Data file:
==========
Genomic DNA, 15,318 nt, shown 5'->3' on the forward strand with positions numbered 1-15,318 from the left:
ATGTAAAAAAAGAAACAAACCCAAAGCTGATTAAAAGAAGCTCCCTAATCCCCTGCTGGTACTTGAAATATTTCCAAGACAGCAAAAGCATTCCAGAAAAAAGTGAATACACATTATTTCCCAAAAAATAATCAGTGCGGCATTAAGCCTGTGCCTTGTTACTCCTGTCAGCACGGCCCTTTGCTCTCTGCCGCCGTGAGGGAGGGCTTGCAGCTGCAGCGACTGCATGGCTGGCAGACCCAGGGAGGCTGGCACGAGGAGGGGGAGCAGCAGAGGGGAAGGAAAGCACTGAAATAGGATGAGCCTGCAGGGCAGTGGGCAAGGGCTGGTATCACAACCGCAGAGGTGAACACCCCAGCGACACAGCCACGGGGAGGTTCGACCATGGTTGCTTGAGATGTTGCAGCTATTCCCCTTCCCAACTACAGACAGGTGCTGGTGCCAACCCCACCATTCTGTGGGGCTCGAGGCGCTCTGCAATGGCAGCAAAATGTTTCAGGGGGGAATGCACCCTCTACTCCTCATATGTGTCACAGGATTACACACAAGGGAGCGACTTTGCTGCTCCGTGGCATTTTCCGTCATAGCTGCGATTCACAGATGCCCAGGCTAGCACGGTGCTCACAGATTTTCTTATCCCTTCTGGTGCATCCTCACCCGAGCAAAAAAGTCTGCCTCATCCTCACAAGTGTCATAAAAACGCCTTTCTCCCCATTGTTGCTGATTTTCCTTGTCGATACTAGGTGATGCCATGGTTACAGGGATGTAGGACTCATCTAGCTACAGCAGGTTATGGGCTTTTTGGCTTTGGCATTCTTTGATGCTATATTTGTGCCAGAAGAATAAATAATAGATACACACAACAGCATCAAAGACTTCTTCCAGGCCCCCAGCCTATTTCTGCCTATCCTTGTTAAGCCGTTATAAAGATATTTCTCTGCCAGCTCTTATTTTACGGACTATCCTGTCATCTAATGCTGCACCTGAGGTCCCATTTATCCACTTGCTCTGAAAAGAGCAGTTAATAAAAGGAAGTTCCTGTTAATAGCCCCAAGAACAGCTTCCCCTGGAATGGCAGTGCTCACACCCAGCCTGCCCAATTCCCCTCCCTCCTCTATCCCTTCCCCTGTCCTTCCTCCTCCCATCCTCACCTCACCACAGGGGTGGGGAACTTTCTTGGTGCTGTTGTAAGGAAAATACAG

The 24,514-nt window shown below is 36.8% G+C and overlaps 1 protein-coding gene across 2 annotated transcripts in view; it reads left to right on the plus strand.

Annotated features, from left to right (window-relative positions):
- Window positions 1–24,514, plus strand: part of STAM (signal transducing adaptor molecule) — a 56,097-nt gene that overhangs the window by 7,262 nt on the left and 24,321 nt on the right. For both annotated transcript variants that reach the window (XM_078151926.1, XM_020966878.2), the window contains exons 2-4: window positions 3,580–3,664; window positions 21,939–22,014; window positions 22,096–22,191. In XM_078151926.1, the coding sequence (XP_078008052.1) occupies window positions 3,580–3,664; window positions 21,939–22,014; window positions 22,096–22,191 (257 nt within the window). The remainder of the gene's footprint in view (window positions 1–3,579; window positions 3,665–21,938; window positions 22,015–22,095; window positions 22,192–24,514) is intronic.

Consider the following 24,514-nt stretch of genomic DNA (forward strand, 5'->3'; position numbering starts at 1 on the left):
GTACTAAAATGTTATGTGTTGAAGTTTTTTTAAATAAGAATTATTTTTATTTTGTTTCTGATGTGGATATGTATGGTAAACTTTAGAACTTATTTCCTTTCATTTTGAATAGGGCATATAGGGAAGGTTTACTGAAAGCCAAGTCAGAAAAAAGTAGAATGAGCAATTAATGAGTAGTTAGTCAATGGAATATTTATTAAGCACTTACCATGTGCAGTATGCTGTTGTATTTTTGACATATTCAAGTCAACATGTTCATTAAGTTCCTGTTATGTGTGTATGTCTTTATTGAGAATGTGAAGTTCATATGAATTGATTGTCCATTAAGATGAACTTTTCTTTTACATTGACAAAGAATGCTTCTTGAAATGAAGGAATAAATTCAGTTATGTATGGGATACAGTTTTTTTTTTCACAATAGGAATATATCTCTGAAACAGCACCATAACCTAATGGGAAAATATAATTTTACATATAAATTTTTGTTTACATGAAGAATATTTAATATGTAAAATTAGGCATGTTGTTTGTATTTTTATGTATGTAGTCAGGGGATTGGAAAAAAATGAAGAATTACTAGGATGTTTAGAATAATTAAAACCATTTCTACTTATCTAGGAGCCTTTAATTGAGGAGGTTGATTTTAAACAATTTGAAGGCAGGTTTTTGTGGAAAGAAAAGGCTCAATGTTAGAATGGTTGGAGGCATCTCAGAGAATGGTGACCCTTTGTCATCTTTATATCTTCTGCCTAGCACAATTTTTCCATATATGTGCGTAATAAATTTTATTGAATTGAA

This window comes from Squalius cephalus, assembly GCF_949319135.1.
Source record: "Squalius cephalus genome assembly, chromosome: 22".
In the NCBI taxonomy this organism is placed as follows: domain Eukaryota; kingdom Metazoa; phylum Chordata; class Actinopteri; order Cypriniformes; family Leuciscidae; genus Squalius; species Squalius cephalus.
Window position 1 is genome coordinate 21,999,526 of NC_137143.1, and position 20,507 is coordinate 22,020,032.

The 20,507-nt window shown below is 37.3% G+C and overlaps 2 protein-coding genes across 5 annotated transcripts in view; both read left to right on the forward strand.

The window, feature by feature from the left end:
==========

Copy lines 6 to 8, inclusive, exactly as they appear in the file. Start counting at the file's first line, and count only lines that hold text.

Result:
Consider the following 24,514-nt stretch of genomic DNA (forward strand, 5'->3'; position numbering starts at 1 on the left):
GTACTAAAATGTTATGTGTTGAAGTTTTTTTAAATAAGAATTATTTTTATTTTGTTTCTGATGTGGATATGTATGGTAAACTTTAGAACTTATTTCCTTTCATTTTGAATAGGGCATATAGGGAAGGTTTACTGAAAGCCAAGTCAGAAAAAAGTAGAATGAGCAATTAATGAGTAGTTAGTCAATGGAATATTTATTAAGCACTTACCATGTGCAGTATGCTGTTGTATTTTTGACATATTCAAGTCAACATGTTCATTAAGTTCCTGTTATGTGTGTATGTCTTTATTGAGAATGTGAAGTTCATATGAATTGATTGTCCATTAAGATGAACTTTTCTTTTACATTGACAAAGAATGCTTCTTGAAATGAAGGAATAAATTCAGTTATGTATGGGATACAGTTTTTTTTTTCACAATAGGAATATATCTCTGAAACAGCACCATAACCTAATGGGAAAATATAATTTTACATATAAATTTTTGTTTACATGAAGAATATTTAATATGTAAAATTAGGCATGTTGTTTGTATTTTTATGTATGTAGTCAGGGGATTGGAAAAAAATGAAGAATTACTAGGATGTTTAGAATAATTAAAACCATTTCTACTTATCTAGGAGCCTTTAATTGAGGAGGTTGATTTTAAACAATTTGAAGGCAGGTTTTTGTGGAAAGAAAAGGCTCAATGTTAGAATGGTTGGAGGCATCTCAGAGAATGGTGACCCTTTGTCATCTTTATATCTTCTGCCTAGCACAATTTTTCCATATATGTGCGTAATAAATTTTATTGAATTGAA

This window comes from Squalius cephalus, assembly GCF_949319135.1.